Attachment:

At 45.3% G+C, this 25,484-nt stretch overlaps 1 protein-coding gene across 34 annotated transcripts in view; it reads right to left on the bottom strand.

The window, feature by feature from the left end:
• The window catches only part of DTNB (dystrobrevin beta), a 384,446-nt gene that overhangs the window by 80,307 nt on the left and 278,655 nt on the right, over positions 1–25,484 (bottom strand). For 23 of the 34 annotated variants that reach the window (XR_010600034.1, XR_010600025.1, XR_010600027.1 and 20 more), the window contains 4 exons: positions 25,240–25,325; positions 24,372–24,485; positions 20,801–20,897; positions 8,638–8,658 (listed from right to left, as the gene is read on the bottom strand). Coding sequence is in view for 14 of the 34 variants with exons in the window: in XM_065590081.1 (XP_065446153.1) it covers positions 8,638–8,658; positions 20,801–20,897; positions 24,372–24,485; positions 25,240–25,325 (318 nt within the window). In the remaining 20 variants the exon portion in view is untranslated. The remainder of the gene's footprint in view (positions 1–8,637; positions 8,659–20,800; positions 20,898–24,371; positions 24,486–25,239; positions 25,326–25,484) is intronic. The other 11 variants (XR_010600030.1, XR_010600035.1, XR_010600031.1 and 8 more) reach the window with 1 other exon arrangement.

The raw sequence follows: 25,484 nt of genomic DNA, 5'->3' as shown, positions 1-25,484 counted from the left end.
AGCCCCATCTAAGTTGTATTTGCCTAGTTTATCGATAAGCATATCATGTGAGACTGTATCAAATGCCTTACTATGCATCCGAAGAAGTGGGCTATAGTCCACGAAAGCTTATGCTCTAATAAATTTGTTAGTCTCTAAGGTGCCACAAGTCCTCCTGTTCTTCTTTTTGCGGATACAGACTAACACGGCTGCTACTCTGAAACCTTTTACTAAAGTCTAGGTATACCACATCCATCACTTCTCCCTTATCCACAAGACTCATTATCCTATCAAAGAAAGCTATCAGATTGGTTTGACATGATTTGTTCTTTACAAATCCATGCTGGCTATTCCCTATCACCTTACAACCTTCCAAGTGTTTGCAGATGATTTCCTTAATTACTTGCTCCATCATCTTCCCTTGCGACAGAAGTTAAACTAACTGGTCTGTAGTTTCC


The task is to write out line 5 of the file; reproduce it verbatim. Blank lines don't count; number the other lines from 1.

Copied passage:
AGCCCCATCTAAGTTGTATTTGCCTAGTTTATCGATAAGCATATCATGTGAGACTGTATCAAATGCCTTACTATGCATCCGAAGAAGTGGGCTATAGTCCACGAAAGCTTATGCTCTAATAAATTTGTTAGTCTCTAAGGTGCCACAAGTCCTCCTGTTCTTCTTTTTGCGGATACAGACTAACACGGCTGCTACTCTGAAACCTTTTACTAAAGTCTAGGTATACCACATCCATCACTTCTCCCTTATCCACAAGACTCATTATCCTATCAAAGAAAGCTATCAGATTGGTTTGACATGATTTGTTCTTTACAAATCCATGCTGGCTATTCCCTATCACCTTACAACCTTCCAAGTGTTTGCAGATGATTTCCTTAATTACTTGCTCCATCATCTTCCCTTGCGACAGAAGTTAAACTAACTGGTCTGTAGTTTCC